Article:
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Rallies in support of public education held throughout B.C.

WATCH: Hundreds of parents and children gathered at locations across B.C. today to draw attention to what they describe as the underfunding of public education. Kristen Robinson reports.

Rallies were held across the province today in support of public education.

Teachers, parents and students gathered in Vancouver, Victoria, Nanaimo, Maple Ridge and Kelowna to protest cuts being mandated by the provincial government.

The province has asked school boards to find a combined $54 million in administrative savings in the next two years, but many school boards have said that those savings could directly affect students.

WATCH: The changes to education spending in this year’s budget caught some off guard when they were announced in February

“We have been fundraising constantly since my son started kindergarten. There’s a fundraiser almost every month,” says Jennifer Stewart, a parent and member of the Fix BC Ed group that organized a rally outside the Vancouver Art Gallery.

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“I grew up in British Columbia, this is not the British Columbia that I believe in. We have two tiers within the public system, [divided by] which parents can fundraise more for things like books.”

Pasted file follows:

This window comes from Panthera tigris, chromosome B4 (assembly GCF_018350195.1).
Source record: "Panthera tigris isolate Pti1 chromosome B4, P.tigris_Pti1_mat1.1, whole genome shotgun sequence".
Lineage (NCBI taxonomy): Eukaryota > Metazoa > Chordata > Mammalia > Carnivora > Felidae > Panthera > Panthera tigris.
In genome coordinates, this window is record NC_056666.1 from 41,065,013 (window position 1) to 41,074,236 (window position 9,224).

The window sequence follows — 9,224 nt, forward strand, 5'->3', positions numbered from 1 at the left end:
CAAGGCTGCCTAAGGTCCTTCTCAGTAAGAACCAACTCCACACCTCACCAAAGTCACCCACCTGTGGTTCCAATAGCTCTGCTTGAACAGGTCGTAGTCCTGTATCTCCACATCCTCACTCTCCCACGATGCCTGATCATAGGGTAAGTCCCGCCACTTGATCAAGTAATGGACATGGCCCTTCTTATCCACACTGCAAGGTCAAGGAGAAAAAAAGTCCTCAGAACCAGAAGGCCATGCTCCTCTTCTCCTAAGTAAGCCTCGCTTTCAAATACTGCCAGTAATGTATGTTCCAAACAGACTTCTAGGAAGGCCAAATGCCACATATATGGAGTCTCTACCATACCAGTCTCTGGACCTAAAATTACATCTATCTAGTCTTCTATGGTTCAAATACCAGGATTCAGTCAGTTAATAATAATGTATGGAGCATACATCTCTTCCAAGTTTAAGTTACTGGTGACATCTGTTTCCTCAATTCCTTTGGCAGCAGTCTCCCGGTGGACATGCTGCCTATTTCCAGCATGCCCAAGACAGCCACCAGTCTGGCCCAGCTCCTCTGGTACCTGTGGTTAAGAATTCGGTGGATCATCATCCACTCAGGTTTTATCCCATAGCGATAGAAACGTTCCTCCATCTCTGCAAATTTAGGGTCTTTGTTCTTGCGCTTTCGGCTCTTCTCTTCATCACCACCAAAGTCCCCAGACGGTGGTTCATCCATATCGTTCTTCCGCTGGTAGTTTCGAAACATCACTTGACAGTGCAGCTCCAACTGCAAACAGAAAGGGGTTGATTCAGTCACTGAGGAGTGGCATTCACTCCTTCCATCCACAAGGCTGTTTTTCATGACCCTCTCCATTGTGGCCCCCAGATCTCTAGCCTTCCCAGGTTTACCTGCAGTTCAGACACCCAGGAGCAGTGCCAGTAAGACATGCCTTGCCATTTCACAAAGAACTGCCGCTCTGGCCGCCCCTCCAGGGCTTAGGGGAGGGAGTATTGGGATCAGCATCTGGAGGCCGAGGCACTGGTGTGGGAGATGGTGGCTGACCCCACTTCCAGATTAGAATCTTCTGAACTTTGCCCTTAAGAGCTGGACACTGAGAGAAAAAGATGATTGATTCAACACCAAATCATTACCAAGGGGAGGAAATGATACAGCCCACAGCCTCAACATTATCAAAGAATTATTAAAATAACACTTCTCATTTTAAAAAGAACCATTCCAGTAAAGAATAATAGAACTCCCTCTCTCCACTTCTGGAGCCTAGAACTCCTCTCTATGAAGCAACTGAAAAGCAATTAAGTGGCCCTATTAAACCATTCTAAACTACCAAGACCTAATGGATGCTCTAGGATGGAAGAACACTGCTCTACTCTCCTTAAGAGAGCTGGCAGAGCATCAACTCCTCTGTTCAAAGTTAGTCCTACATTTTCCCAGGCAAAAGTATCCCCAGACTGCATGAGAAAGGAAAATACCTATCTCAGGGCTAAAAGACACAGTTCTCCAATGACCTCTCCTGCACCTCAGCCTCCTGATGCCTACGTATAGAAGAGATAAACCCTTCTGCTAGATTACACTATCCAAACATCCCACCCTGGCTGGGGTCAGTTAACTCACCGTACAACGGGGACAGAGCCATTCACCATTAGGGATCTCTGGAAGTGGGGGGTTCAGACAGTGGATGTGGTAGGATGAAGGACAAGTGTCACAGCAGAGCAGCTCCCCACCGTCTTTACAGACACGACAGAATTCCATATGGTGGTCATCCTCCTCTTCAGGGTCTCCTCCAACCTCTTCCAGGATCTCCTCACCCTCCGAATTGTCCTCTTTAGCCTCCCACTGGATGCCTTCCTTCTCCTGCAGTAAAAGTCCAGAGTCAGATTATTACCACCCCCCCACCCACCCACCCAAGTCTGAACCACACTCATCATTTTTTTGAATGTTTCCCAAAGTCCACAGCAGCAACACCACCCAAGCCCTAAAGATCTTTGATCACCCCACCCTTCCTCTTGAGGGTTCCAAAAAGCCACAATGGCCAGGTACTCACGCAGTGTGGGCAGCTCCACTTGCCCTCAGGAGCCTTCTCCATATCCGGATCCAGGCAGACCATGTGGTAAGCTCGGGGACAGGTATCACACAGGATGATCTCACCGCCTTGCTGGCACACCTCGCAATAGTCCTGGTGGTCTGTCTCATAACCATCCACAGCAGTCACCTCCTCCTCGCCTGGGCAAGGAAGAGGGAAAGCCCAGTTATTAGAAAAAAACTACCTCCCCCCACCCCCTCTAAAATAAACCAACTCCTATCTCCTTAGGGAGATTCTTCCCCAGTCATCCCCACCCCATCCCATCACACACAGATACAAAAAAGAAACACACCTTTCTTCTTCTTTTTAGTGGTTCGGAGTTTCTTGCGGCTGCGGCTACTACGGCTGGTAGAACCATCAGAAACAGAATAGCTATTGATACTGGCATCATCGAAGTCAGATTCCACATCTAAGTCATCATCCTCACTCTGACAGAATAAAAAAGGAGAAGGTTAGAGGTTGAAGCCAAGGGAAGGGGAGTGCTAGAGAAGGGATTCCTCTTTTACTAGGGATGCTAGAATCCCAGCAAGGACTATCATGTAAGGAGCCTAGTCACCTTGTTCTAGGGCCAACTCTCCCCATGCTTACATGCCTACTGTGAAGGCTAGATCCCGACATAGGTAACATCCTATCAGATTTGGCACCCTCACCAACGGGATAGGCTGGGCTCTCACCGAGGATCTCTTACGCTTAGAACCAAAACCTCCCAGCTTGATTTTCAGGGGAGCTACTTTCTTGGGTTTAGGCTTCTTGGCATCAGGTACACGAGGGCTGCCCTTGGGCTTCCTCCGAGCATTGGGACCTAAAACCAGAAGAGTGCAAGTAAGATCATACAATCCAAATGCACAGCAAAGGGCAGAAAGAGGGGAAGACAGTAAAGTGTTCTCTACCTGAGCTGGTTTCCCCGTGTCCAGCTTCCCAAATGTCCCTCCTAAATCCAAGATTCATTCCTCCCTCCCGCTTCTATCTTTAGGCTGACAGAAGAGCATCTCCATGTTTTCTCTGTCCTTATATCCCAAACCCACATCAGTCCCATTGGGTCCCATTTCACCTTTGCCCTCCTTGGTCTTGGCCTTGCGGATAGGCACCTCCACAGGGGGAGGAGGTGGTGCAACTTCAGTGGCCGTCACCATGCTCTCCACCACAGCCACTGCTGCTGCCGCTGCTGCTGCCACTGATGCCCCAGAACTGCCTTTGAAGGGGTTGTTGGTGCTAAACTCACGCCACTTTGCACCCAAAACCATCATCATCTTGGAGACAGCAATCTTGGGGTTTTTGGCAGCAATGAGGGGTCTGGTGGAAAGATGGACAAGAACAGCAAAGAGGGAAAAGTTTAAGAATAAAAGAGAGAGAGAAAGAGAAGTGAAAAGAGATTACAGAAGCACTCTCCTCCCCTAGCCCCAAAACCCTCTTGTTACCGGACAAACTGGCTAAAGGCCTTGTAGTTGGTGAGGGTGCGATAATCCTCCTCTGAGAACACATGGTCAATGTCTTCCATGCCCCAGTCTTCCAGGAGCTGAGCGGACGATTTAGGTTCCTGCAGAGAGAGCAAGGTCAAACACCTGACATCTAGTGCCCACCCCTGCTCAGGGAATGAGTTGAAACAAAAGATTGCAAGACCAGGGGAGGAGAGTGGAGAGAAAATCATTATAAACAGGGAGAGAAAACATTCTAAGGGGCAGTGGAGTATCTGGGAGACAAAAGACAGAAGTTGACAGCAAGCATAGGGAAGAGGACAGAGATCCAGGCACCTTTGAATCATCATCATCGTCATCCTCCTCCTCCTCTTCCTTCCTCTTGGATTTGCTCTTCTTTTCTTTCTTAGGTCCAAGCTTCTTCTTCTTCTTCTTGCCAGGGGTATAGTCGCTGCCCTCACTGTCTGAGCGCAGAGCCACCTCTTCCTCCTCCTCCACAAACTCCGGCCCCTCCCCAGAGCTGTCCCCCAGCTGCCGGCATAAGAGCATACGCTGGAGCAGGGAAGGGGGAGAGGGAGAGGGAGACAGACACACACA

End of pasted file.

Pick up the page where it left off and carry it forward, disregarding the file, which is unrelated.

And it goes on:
“We’ve had about 12 years of cuts,” said BCTF President Jim Iker.

“What we’ve seen in the latest budget is a government that does not see our children, our future, public education as a priority.”

However, Premier Christy Clark has called the decisions districts would have to make to find savings “low-hanging fruit”, arguing other regional administrative boards have found savings in recent years.

Education Minister Peter Fassbender said the province’s is investing $421 million more to the budget in the next three years, proof of their commitment to the issue.

“Parents are expressing their concern over the future of education, and I welcome their input. I am listening to what they’re saying, but I think the basic premise, that education is underfunded, I do not agree with,” he said.

“When we are investing in education as we are over the next three years…that is directly going into classrooms, including an increase of 33 per cent to the Learning Improvement Fund to deal with what was a large issue during the negotiation and the strikes, which was class composition.”

But Iker says the government is reversing any progress found in last year’s deal.

“They said that they would totally fund our settlement, and what they’ve done is force our school districts to cut,” he said.

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“It’s not low-hanging fruit. Our children are not low-hanging fruit.”